Sunday: Hili dialogue (and Leon monologue)

It’s Sunday, January 21, 2018, and there will be rain today in Chicago (the temperature will be above freezing), which is good because my car is covered with schmutz from being stored in the garage. It’s National Clam Chowder Day, celebrating an comestible that’s good when made in the New England style with cream (the “Manhattan” tomato-based version is not worth eating). It’s also National Hugging Day, but be careful to ask for consent, preferably on a signed form, before you hug someone.

On this day in 1789, what is regarded as the first American novel, bearing the tedious title of The Power of Sympathy or the Triumph of Nature Founded in Truth, was printed in Boston. In 1954, former State Department official Alger Hiss was convicted of perjury for lying about being a Soviet spy (he couldn’t be convicted of espionage as the statute of limitations had expired). This was a huge case at the time, and it’s still not clear whether Hiss was indeed a spy.  On January 21, 1954, the USS Nautilus, the first nuclear-powered submarine, was launched in Connecticut after christening by First Lady Mamie Dowd Eisenhower. On this day in 1960, the first primate-bearing Mercury spacecraft, Little Joe 1B, took off from Wallops Island, Virginia, bearing a female rhesus monkey (Macaca mulatta) named Miss Sam. Here she is in her spacesuit and being put into the capsule. You’ll be happy to know she survived the 8.5 minute flight, but I suspect that the engineers dissected her anyway.


On this day in 1981, the first DeLorean DMC-12 sports car was built in Dunmurry, Northern Ireland. Here it is—the only model ever made by the company. It’s estimated that 6500 of these gull-winged things are still around.

Finally, on this day 11 years ago, the U.S. Congress voted 395-28 to reprimand Speaker Newt Gingrich for ethics violations, making him the only speaker to be so sanctioned.

Notables born on this day include Ethan Allen (1738), Stonewall Jackson (1824), Grigori Rasputin (1869), Nobel-winning biochemist Konrad Emil Bloch (1912), Telly Savalas (1922), Wolfman Jack (1938), and Plácido Domingo and Richie Havens (both 1941).

Havens, who died in 2013, rose to fame after he played a soulful and emotional song at Woodstock, and until I looked this up I had no idea that that song, “Freedom,” was improvised. A video is below, and here are Wikipedia’s notes:

Havens as a live performer earned widespread notice. His Woodstock appearance in 1969 catapulted him into stardom and was a major turning point in his career. As the festival’s first performer, he held the crowd for nearly three hours. In part, Havens was told to continue playing, because many artists scheduled to perform after him were delayed in reaching the festival location with highways at a virtual standstill. He was called back for several encores. Having run out of tunes, he improvised a song based on the old spiritual “Motherless Child” that became “Freedom”.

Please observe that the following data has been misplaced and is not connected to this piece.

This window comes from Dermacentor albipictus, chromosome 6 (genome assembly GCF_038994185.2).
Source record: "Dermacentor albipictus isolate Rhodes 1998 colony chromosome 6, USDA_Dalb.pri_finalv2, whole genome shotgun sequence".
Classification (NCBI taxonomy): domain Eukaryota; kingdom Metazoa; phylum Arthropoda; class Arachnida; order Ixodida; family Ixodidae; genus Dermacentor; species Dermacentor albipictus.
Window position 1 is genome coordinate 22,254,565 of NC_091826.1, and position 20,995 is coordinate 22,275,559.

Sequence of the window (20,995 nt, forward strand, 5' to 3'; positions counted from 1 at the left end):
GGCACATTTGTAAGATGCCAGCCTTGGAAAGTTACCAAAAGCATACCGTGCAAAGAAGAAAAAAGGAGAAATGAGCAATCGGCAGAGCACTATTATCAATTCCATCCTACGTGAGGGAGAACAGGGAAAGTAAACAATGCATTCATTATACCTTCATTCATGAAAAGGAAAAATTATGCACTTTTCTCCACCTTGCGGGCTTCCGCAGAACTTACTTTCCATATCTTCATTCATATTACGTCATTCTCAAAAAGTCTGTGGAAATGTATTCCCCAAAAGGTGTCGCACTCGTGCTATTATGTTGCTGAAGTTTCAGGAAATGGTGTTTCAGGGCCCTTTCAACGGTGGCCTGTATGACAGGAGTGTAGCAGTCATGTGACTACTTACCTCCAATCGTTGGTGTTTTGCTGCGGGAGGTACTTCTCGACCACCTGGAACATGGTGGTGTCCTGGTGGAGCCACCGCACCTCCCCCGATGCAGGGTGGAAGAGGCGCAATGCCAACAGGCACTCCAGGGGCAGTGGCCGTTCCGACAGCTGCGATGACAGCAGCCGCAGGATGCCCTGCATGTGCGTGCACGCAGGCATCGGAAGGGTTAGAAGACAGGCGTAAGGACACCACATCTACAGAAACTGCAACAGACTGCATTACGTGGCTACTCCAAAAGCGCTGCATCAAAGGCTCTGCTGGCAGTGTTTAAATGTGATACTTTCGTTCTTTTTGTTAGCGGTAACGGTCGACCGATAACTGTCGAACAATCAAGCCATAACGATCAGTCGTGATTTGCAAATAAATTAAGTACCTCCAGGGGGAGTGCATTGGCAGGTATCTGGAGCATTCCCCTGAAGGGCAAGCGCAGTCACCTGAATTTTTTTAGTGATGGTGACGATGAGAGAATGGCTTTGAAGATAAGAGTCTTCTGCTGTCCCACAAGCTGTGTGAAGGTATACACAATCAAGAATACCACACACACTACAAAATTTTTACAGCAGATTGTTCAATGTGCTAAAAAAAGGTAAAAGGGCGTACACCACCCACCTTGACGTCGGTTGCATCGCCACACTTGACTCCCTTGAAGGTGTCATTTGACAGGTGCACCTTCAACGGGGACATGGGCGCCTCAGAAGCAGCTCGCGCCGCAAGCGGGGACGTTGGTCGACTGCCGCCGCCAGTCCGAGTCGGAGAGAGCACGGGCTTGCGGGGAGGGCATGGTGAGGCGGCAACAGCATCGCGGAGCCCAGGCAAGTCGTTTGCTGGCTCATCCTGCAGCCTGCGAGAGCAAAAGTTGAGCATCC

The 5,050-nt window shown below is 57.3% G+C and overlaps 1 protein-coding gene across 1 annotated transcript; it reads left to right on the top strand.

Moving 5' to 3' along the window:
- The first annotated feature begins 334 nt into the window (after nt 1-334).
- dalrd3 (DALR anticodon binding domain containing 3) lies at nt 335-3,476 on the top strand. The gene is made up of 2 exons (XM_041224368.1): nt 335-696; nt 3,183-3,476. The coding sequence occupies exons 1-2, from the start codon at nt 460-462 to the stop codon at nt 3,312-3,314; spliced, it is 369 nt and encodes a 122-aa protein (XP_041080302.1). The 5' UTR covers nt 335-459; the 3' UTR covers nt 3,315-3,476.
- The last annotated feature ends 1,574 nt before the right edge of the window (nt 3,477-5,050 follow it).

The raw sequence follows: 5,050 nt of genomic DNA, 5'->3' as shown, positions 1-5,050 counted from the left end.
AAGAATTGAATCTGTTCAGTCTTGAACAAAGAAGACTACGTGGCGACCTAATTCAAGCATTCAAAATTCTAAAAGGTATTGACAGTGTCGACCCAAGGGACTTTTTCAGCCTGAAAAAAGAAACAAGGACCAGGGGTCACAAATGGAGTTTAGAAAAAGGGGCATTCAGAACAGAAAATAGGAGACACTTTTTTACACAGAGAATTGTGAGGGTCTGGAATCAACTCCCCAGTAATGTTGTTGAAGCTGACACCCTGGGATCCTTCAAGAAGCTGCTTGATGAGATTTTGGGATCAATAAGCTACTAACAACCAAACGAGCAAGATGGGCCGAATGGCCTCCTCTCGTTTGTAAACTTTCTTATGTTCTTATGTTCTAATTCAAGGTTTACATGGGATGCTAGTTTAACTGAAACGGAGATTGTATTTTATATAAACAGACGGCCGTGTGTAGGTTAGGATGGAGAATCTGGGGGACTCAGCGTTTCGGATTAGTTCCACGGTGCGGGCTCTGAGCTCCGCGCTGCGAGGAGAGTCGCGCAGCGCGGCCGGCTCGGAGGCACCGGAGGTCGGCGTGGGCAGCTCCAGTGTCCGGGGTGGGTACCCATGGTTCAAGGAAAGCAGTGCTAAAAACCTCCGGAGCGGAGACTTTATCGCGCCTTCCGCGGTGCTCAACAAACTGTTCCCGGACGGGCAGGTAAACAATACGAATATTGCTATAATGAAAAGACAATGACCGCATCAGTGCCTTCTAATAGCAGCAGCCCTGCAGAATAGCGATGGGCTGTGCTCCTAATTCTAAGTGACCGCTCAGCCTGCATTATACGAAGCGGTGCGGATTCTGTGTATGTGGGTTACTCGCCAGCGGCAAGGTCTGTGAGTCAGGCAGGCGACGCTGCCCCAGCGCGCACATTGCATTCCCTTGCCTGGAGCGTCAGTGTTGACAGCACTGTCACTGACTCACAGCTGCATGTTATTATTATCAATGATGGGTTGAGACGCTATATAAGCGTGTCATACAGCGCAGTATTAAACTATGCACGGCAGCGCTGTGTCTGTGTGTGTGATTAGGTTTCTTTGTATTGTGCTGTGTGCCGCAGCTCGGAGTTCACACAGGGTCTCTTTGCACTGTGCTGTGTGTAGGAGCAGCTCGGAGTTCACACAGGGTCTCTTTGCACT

Note that he has no teeth on his upper gums.

Those who took their last breath on this day include Vladimir Lenin (1924), Nobel-winning physician Camillio Golgi (1926), George Orwell (1950), Cecil B. DeMille (1959), James Beard (1985), and Peggy Lee (2002). Lenin was a cat-lover, as this short video attests:

Meanwhile in Dobrzyn, Hili pretends to feel sympathy for the mice in winter. What she really means, of course, is that it’s too cold for her to go outside to kill them. She wants a Mousesicle!

Hili: I’m afraid that the mice are freezing.
A: And you sympathize with them?
Hili: Very much so.

In Polish:

Hili: Obawiam się, że myszkom musi być bardzo zimno.
Ja: A ty im bardzo współczujesz?
Hili: Bardzo.

In nearby Wloclawek, Leon, who also hates the snow (despite his previous winter hikes) is hiding:

Leon: What’s the problem? I need some privacy.

A tw**t found by Matthew. Read the BBC story to learn how the wallabies got high: it’s true!


  1. Posted January 21, 2018 at 6:52 am | Permalink

    / It’s also National Hugging Day, but be careful to ask for consent, preferably on a signed form, before you hug someone. /
    Lol. Ty, Jerry. That actually evoked an audible chuckle from me.
    Not an easy thing to do, I’m told…

  2. George
    Posted January 21, 2018 at 7:00 am | Permalink

    Was Lenin the inspiration for Blofeld and his Persian?

    • Ken Kukec
      Posted January 21, 2018 at 9:50 am | Permalink

      And let us not forget Don Corleone e gatto:

      • Posted January 21, 2018 at 4:21 pm | Permalink

        They do a great parody of this scene in Zootopia. 😀 My family loves this movie (you might guess we are Italian) That cat sure wiggles around a lot.

    • revelator60
      Posted January 21, 2018 at 5:09 pm | Permalink

      The cat-stroking supervillain trope seems to date back to Cardinal Richelieu, who in real life owned 14 cats. Movie versions of “The Three Musketeers” picked up on this–in the 1921 French serial hordes of kittens walk randomly across Richelieu’s desk, while in the 1948 Hollywood film Vincent Price’s Richelieu is often seen petting his cats (

      • Ken Kukec
        Posted January 21, 2018 at 5:44 pm | Permalink

        I think the historical Richelieu, the so-called éminence rouge, gets a bad rap. Sure, he was Machiavellian (as was Richelieu’s Richelieu, the éminence grise, Père Joseph), but he hardly ranks as one of history’s evil villains.

        • revelator60
          Posted January 21, 2018 at 6:00 pm | Permalink

          I think most modern historians agree with you. Richelieu was an extremely important figure in the modernization of France and the centralization of governmental power. For the latter reason he was unpopular with aristocracy, and Dumas drew on this to portray him as a scheming master-villain in The Three Musketeers (though even there he was less evil than in the films of the book). But in the sequels the Musketeers admit that Richelieu was an extremely effective statesman and politician, and Dumas later wrote a historical romance, The Red Sphinx, which stars Richelieu in a more heroic role.